[Numpy-discussion] Advanced indexing: "fancy" vs. orthogonal

Nathaniel Smith njs at pobox.com
Fri Apr 3 19:54:25 EDT 2015

On Apr 1, 2015 2:17 AM, "R Hattersley" <rhattersley at gmail.com> wrote:
> There are two different interpretations in common use of how to handle multi-valued (array/sequence) indexes. The numpy style is to consider all multi-valued indices together which allows arbitrary points to be extracted. The orthogonal style (e.g. as provided by netcdf4-python) is to consider each multi-valued index independently.
> For example:
> >>> type(v)
> <type 'netCDF4.Variable'>
> >>> v.shape
> (240, 37, 49)
> >>> v[(0, 1), (0, 2, 3)].shape
> (2, 3, 49)
> >>> np.array(v)[(0, 1), (0, 2, 3)].shape
> Traceback (most recent call last):
>   File "<stdin>", line 1, in <module>
> IndexError: shape mismatch: indexing arrays could not be broadcast together with shapes (2,) (3,)
> In a netcdf4-python GitHub issue the authors of various orthogonal indexing packages have been discussing how to distinguish the two behaviours and have currently settled on a boolean __orthogonal_indexing__ attribute.

I guess my feeling is that this attribute is a fine solution to the
wrong problem. If I understand the situation correctly: users are
writing two copies of their indexing code to handle two different
array-duck-types (those that do broadcasting indexing and those that
do Cartesian product indexing), and then have trouble knowing which
set of code to use for a given object. The problem that
__orthogonal_indexing__ solves is that it makes easier to decide which
code to use. It works well for this, great.

But, the real problem here is that we have two different array duck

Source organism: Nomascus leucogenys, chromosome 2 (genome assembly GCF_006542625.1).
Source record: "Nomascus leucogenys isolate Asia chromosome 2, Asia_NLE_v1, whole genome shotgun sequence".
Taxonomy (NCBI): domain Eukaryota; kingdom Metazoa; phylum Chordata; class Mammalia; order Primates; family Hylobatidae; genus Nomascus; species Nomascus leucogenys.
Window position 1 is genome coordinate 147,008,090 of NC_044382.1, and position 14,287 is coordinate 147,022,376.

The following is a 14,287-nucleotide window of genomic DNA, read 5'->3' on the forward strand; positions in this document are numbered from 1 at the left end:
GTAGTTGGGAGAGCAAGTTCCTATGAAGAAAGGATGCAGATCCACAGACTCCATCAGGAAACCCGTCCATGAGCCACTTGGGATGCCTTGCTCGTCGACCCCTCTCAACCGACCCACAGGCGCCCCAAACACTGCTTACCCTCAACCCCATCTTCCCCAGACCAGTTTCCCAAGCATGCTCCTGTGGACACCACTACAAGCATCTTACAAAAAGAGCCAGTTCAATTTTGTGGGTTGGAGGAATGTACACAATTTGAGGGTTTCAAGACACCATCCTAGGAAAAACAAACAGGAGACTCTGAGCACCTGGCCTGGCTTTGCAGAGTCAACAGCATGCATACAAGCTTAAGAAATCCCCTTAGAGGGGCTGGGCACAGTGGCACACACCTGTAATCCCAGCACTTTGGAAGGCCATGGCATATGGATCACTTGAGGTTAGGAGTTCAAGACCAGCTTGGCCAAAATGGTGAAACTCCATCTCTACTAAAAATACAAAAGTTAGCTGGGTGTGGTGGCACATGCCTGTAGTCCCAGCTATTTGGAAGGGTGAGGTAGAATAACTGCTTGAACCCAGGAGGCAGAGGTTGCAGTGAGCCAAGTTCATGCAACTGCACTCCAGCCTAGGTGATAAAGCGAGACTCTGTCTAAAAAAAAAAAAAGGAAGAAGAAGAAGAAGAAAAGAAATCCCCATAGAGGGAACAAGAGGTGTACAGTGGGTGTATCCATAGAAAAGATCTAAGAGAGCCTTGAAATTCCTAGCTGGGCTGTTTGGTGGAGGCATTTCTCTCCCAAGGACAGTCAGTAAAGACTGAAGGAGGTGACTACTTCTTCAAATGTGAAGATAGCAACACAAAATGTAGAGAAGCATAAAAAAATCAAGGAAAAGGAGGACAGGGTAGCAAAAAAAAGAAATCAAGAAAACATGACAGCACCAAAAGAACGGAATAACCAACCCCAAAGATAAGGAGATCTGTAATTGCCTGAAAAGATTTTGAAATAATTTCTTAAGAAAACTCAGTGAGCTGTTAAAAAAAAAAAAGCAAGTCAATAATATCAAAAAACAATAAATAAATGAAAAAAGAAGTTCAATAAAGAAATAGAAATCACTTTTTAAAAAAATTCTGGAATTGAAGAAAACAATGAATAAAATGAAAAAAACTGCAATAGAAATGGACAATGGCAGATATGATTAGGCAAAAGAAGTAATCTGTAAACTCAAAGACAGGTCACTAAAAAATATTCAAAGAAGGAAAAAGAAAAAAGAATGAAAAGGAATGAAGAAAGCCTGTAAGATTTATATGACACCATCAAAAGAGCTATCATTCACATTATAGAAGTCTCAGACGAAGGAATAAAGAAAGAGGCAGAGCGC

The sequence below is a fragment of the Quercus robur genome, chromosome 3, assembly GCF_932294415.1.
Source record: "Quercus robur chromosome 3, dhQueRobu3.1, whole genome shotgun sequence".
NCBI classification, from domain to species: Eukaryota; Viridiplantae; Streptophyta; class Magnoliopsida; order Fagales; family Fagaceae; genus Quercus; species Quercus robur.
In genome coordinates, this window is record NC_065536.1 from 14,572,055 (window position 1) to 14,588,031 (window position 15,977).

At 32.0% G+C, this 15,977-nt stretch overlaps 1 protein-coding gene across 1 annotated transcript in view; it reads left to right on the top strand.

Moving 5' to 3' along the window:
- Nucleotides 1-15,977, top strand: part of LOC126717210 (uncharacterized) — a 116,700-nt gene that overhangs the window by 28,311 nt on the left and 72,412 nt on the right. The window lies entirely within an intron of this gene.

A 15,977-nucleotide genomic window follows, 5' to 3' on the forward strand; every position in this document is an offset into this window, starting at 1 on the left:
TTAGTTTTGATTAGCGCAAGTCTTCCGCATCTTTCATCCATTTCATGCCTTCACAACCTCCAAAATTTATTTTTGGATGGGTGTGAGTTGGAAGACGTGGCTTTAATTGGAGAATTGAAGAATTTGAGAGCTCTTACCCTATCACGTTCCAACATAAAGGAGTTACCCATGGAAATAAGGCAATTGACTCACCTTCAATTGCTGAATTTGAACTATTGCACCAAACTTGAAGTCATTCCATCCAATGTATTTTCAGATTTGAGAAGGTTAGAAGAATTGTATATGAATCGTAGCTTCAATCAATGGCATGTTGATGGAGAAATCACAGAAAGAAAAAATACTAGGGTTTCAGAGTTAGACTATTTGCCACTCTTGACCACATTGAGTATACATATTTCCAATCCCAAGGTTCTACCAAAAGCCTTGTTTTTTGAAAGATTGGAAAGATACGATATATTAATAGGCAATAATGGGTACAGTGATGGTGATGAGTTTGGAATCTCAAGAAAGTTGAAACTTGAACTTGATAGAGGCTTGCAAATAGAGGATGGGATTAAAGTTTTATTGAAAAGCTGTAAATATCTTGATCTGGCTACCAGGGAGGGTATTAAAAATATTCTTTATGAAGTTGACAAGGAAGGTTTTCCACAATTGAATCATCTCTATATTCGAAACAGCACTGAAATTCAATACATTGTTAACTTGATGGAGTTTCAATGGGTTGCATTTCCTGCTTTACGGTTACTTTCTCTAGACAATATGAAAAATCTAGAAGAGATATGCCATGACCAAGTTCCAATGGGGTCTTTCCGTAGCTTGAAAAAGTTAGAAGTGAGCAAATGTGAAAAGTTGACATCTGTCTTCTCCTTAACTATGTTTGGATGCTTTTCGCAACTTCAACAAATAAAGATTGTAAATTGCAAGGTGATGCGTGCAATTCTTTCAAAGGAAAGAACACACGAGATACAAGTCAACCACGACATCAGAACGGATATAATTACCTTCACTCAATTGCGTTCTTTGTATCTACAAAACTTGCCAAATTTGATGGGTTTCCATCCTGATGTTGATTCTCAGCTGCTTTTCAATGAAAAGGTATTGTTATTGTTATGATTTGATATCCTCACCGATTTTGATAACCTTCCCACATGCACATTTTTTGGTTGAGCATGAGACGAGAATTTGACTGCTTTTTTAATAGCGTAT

types that force everyone to write their code twice. This is a
terrible state of affairs! (And exactly analogous to the problems
caused by np.ndarray disagreeing with np.matrix & scipy.sparse about
the the proper definition of *, which PEP 465 may eventually
alleviate.) IMO we should be solving this indexing problem directly,
not applying bandaids to its symptoms, and the way to do that is to
come up with some common duck type that everyone can agree on.

Unfortunately, AFAICT this means our only options here are to have
some kind of backcompat break in numpy, some kind of backcompat break
in pandas, or to do nothing and continue indefinitely with the status
quo where the same indexing operation might silently return different
results depending on the types passed in. All of these options have
real costs for users, and it isn't at all clear to me what the
relative costs will be when we dig into the details of our various
options. So I'd be very happy to see worked out proposals for any or
all of these approaches. It strikes me as really premature to be
issuing proclamations about what changes might be considered. There is
really no danger to *considering* a proposal; the worst case is that
we end up rejecting it anyway, but based on better information.


More information about the NumPy-Discussion mailing list